Juana Summers

Juana Summers is a political reporter for NPR covering demographics and culture. She has covered politics since 2010 for publications including Politico, CNN and The Associated Press. She got her start in public radio at KBIA in Columbia, Mo., and also previously covered Congress for NPR.

She appears regularly on television and radio outlets to discuss national politics. In 2016, Summers was a fellow at Georgetown University's Institute of Politics and Public Service. Summers is also a competitive pinball player and sits on the board of the International Flipper Pinball Association (IFPA), the governing body for competitive pinball events around the world.

She is a graduate of the Missouri School of Journalism and a native of Kansas City, Mo.

Pope Francis will be the first pontiff to address a joint meeting of Congress, House Speaker John Boehner said Thursday.

Francis will address lawmakers on Sept. 24, Boehner said, as part of his first papal visit to the United States.

"We're humbled that the Holy Father has accepted our invitation and certainly look forward to receiving his message on behalf of the American people," the Ohio Republican told reporters.

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Republican lawmakers of the House and Senate emerged from a rare joint retreat in Hershey, Pa., a town known best for its chocolate, with little to show for it.

Unlike last year's House retreat where lawmakers unveiled their principles for an overhaul of the nation's immigration overhauls, there was little grand takeaway.

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The modern Republican Party is rooted in the South. But there's little evidence of that when it comes to congressional leadership.

When the new Congress begins its session, Mitch McConnell of Kentucky will lead Senate Republicans. Across the Capitol, though, it's not a Southerner that will wield the gavel. It's Ohio Republican John Boehner, a pragmatist who is ideologically — and geographically — distant from many of the members he will again lead if elected for a third term as speaker of the House.

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Rep. Cathy McMorris Rodgers is one of the most powerful politicians in America. She's the top-ranking woman in the House GOP, and her political ambitions and trajectory have been debated everywhere from Capitol Hill to the pages of Glamour magazine. But when she walks into locally owned businesses like Maid Naturally in Spokane, Wash., she's just Cathy.

Virginia congressional candidates Barbara Comstock, a Republican, and John Foust, a Democrat, are hitting the campaign trail with the usual issues like jobs, health care and immigration. But they're also going a step further to close the deal in a district where Asian Americans are a fast growing ethnic group.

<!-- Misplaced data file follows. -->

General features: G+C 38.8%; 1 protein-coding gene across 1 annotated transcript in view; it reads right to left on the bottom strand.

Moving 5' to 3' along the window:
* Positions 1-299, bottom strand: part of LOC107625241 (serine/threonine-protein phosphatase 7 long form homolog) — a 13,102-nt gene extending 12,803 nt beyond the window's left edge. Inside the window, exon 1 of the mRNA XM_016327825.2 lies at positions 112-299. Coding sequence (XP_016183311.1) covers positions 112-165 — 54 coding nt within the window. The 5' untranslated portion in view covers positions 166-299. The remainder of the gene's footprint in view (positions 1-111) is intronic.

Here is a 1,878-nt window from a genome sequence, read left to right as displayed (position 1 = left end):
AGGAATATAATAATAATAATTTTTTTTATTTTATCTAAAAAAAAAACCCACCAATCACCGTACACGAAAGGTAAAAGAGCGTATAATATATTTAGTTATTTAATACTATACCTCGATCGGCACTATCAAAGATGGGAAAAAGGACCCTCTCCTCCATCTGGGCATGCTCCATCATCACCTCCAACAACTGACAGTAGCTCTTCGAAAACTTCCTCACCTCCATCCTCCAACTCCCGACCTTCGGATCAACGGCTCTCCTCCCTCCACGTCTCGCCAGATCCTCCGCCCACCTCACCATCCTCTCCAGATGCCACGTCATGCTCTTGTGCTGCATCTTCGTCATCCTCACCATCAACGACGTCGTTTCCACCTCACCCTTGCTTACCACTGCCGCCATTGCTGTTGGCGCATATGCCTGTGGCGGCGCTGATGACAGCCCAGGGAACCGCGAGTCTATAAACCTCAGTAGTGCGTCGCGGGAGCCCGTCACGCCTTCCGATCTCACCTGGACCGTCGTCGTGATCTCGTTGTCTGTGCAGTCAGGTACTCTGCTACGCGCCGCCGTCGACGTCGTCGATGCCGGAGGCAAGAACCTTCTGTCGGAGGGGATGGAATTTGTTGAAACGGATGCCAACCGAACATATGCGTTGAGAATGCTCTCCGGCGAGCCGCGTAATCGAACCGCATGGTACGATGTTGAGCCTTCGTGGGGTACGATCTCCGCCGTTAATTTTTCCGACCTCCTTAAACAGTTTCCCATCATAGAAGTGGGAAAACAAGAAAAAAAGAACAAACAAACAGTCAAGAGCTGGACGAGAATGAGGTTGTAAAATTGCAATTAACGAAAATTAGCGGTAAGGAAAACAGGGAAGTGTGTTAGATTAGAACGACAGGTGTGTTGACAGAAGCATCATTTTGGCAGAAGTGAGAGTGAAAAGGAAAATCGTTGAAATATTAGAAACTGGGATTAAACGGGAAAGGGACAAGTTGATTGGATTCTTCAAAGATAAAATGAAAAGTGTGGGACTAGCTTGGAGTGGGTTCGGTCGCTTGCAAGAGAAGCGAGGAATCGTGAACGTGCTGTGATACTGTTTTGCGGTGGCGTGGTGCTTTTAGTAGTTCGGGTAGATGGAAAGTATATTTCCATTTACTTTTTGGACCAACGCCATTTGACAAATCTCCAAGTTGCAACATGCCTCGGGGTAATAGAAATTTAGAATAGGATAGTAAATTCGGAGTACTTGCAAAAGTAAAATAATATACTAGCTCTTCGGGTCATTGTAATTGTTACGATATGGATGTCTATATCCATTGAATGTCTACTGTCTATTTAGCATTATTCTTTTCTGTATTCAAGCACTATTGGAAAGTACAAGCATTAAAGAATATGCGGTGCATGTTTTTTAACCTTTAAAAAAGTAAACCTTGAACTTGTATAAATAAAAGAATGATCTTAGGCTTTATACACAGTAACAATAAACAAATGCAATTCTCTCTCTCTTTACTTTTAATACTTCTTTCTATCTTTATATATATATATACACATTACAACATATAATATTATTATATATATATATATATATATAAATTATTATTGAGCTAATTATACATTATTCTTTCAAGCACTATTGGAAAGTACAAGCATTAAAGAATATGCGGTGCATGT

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Congressional leaders met with President Obama on Tuesday, ahead of his speech on the Islamic State terrorist group. Obama has indicated he wants congressional support for his policy, but what that will mean is still unclear.

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NPR has been examining sexual assault on campus.

Dozens of U.S. colleges are being investigated over their handling of sexual assault claims.

Incoming freshman are especially vulnerable to those assaults.

The first six weeks of the semester are called the "red zone" when a student is most likely to experience rape or an attempted rape.

Amid all the concerns, there's new legislation in place for colleges, and there's hope that technology could help.

Celebrities are becoming a prominent fixture in the debate over K-12 education.

This week Whoopi Goldberg used her platform on ABC's The View to speak out against teacher tenure.

Education is historically considered to be the thing that levels the playing field, capable of lifting up the less advantaged and improving their chances for success.

"Play by the rules, work hard, apply yourself and do well in school, and that will open doors for you," is how Karl Alexander, a Johns Hopkins University sociologist, puts it.

But a study published in June suggests that the things that really make the difference — between prison and college, success and failure, sometimes even life and death — are money and family.

Technology – and particularly smartphones – could reshape safety efforts on college campuses. At least that's the hope of some developers.

Several new apps offer quick ways for college students facing unsafe or uncomfortable situations to reach out to their peers, connect with resources on campus and in their communities, or notify law enforcement.

These apps for the most part target sexual assault and rape, amid growing national concern about the prevalence of incidents and criticism of the ways colleges and universities are handling them.

For principals and administrators, spring means a welcome end to snow days and delayed start times. But as the flowers and trees emerge from their winter slumber, so too do short pants, T-shirts, flip-flops and the inevitable battles over what kids can and can't wear to school.

It might as well be called "dress code" season.

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